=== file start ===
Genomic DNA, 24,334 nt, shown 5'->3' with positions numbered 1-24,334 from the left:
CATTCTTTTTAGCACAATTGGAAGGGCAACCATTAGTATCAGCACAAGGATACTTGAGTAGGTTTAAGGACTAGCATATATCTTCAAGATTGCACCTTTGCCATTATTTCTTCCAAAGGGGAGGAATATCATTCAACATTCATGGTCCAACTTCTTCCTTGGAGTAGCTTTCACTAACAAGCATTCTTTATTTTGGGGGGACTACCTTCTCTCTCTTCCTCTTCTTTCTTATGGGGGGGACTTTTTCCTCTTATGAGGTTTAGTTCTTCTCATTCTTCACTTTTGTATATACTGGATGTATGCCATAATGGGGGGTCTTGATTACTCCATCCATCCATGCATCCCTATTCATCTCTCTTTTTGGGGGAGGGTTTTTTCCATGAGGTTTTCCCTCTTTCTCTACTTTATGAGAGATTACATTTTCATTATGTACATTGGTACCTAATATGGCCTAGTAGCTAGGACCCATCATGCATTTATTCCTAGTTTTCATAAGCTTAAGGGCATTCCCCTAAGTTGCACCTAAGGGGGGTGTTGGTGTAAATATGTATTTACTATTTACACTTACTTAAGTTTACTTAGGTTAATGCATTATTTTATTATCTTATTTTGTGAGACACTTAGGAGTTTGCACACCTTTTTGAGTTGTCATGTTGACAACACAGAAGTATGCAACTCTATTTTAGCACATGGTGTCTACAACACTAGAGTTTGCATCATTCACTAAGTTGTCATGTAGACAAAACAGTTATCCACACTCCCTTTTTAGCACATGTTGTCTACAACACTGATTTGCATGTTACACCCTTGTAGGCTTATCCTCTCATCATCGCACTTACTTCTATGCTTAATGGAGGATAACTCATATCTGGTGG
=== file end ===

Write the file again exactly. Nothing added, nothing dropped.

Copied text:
Genomic DNA, 24,334 nt, shown 5'->3' with positions numbered 1-24,334 from the left:
CATTCTTTTTAGCACAATTGGAAGGGCAACCATTAGTATCAGCACAAGGATACTTGAGTAGGTTTAAGGACTAGCATATATCTTCAAGATTGCACCTTTGCCATTATTTCTTCCAAAGGGGAGGAATATCATTCAACATTCATGGTCCAACTTCTTCCTTGGAGTAGCTTTCACTAACAAGCATTCTTTATTTTGGGGGGACTACCTTCTCTCTCTTCCTCTTCTTTCTTATGGGGGGGACTTTTTCCTCTTATGAGGTTTAGTTCTTCTCATTCTTCACTTTTGTATATACTGGATGTATGCCATAATGGGGGGTCTTGATTACTCCATCCATCCATGCATCCCTATTCATCTCTCTTTTTGGGGGAGGGTTTTTTCCATGAGGTTTTCCCTCTTTCTCTACTTTATGAGAGATTACATTTTCATTATGTACATTGGTACCTAATATGGCCTAGTAGCTAGGACCCATCATGCATTTATTCCTAGTTTTCATAAGCTTAAGGGCATTCCCCTAAGTTGCACCTAAGGGGGGTGTTGGTGTAAATATGTATTTACTATTTACACTTACTTAAGTTTACTTAGGTTAATGCATTATTTTATTATCTTATTTTGTGAGACACTTAGGAGTTTGCACACCTTTTTGAGTTGTCATGTTGACAACACAGAAGTATGCAACTCTATTTTAGCACATGGTGTCTACAACACTAGAGTTTGCATCATTCACTAAGTTGTCATGTAGACAAAACAGTTATCCACACTCCCTTTTTAGCACATGTTGTCTACAACACTGATTTGCATGTTACACCCTTGTAGGCTTATCCTCTCATCATCGCACTTACTTCTATGCTTAATGGAGGATAACTCATATCTGGTGG